I travelled to Lesotho for the first time in 2015 when I was working on The Price of Gold, a project for the Treatment Action Campaign where I documented 56 miners who – on behalf of hundreds of thousands of other miners suffering from silicosis and pulmonary tuberculosis – initiated a lawsuit against South African gold mines.
Although I was immediately captivated by the beauty and drama of the Drakensberg mountains, I was drawn back to Lesotho by a desire to document the lives of the herd boys, commuters and horsemen living there. Luckily I based myself in Semonkong, which turned out to be the perfect spot to wander around and spend time with the herders while they watched over their animals.
The boys – who learn the trade from a very young age – work either for their families or for an independent owner. They usually have little education and see herding as a long-term career. Sheep or cows are used as a means of payment and, even though the amount is fixed at the start, it increases with age until the herders have earned enough to own their cattle.
To offer the boys opportunities to work outside herding, school programs are being set up by charities but much of it is being imposed without necessarily benefiting the entire community. Yet it would be wrong to be disappointed by modernisation just because we – as outsiders – decide that their way of life is quaint and beautiful, and therefore needs to be preserved. We embrace modernity and others should have the choice to do so too. With this series, I am simply trying to open a window onto a place that many will never have the opportunity to experience.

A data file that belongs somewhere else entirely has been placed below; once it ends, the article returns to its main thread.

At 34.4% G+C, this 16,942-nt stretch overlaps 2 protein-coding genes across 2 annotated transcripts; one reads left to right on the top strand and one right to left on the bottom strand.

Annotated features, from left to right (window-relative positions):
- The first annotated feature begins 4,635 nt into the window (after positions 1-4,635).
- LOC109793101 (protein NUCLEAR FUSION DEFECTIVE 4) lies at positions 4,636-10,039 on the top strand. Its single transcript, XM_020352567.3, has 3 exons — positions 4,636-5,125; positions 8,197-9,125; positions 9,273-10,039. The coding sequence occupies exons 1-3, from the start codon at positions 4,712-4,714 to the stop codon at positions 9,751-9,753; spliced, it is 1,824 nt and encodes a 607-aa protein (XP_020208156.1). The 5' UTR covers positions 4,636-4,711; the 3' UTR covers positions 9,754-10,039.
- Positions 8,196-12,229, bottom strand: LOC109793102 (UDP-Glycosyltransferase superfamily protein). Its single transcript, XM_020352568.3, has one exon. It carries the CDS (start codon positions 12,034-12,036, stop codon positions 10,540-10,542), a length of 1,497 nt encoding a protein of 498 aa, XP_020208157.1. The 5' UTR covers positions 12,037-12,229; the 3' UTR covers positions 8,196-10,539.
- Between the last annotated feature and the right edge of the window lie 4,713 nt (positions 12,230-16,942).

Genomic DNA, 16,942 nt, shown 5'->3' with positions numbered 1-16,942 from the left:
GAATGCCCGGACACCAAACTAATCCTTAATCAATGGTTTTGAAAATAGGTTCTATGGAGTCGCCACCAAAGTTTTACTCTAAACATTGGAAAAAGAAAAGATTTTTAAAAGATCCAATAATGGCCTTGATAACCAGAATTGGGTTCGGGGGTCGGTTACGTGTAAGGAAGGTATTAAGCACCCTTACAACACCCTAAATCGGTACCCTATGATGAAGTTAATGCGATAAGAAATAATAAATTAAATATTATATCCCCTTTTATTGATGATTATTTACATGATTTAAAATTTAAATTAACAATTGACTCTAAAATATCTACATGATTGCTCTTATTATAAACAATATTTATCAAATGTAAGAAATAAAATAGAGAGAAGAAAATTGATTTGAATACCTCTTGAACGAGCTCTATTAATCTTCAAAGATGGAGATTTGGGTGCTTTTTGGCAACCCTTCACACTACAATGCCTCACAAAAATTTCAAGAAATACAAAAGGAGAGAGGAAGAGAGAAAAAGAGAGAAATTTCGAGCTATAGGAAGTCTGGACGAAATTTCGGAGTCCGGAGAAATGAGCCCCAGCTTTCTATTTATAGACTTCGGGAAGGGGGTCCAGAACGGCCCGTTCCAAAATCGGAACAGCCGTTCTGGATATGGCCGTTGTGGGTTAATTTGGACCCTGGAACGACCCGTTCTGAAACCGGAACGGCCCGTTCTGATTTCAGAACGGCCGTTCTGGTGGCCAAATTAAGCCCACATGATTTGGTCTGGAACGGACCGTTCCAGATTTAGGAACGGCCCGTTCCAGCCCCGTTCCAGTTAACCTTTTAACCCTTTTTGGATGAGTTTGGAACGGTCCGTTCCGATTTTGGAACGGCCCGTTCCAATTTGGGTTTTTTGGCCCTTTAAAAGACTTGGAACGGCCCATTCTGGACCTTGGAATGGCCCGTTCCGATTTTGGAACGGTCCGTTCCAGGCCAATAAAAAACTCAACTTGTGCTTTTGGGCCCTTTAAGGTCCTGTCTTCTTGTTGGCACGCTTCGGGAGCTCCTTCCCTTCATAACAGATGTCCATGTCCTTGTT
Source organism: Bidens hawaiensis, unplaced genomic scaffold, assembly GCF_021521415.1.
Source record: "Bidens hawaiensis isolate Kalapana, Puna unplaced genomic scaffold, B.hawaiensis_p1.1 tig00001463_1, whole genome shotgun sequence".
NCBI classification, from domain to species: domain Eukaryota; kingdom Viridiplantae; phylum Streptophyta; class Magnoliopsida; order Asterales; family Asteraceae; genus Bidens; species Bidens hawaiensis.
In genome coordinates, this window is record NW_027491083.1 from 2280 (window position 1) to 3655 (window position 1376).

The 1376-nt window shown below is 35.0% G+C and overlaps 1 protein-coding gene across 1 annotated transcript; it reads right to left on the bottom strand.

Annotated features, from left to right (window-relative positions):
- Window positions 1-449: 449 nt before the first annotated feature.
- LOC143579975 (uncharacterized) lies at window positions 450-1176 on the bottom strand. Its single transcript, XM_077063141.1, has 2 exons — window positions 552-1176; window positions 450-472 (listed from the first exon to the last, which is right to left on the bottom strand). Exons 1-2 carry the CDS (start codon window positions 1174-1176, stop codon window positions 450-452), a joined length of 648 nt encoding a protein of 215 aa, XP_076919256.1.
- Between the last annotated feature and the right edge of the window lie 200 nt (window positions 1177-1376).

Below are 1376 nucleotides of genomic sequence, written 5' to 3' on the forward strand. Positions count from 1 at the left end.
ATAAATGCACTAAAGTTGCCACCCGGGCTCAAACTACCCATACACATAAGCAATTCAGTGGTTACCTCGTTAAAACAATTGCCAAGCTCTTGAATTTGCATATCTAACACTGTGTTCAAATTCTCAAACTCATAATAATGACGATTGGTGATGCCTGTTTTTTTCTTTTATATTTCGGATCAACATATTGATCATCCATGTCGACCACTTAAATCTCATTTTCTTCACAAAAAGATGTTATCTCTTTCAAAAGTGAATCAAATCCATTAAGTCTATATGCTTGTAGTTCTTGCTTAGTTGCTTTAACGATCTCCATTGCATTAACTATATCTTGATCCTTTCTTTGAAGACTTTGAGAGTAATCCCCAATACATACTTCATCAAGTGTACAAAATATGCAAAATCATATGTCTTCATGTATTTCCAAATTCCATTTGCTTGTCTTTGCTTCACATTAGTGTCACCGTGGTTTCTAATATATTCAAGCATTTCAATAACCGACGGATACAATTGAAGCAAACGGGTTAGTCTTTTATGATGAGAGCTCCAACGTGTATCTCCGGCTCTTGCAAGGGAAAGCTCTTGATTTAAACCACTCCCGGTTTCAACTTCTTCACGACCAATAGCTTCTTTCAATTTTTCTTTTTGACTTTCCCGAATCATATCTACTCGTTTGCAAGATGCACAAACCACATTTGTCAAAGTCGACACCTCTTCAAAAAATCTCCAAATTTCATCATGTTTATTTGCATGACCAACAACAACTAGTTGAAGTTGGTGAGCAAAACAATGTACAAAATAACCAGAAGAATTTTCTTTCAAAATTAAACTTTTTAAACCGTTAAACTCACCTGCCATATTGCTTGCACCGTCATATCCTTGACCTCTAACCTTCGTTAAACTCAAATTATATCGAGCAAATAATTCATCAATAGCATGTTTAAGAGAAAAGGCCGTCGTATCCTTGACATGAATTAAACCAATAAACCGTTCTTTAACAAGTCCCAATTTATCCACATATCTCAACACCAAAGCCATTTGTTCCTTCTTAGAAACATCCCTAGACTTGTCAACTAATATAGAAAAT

Before shooting the portraits I worked with an interpreter from the area with whom we went to great lengths to explain the intentions behind the project. We took our time and always respected people’s wishes when they didn’t want to be involved. Another concern was the comfort of the horses – if they were spooked then the photographs didn’t work. There is a sense of stillness in the portraits that could only be achieved through both the people and the horses feeling relaxed. Generally though I was amazed how quickly people felt comfortable in front of the camera – I’ve not always been able to work in such a calm and methodical manner as I did in Semonkong.